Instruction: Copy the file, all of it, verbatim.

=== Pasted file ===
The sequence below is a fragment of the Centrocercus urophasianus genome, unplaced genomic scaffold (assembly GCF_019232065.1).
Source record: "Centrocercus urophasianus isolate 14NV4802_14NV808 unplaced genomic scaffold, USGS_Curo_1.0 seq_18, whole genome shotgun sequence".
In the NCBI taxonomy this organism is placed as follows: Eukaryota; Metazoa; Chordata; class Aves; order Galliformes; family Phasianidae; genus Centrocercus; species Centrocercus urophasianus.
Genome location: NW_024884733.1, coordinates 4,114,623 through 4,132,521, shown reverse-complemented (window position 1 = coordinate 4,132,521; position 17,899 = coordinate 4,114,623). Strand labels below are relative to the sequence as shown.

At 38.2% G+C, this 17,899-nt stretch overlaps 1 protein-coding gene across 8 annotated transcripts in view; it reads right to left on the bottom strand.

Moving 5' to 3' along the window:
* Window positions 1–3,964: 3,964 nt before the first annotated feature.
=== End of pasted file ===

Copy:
The sequence below is a fragment of the Centrocercus urophasianus genome, unplaced genomic scaffold (assembly GCF_019232065.1).
Source record: "Centrocercus urophasianus isolate 14NV4802_14NV808 unplaced genomic scaffold, USGS_Curo_1.0 seq_18, whole genome shotgun sequence".
In the NCBI taxonomy this organism is placed as follows: Eukaryota; Metazoa; Chordata; class Aves; order Galliformes; family Phasianidae; genus Centrocercus; species Centrocercus urophasianus.
Genome location: NW_024884733.1, coordinates 4,114,623 through 4,132,521, shown reverse-complemented (window position 1 = coordinate 4,132,521; position 17,899 = coordinate 4,114,623). Strand labels below are relative to the sequence as shown.

At 38.2% G+C, this 17,899-nt stretch overlaps 1 protein-coding gene across 8 annotated transcripts in view; it reads right to left on the bottom strand.

Moving 5' to 3' along the window:
* Window positions 1–3,964: 3,964 nt before the first annotated feature.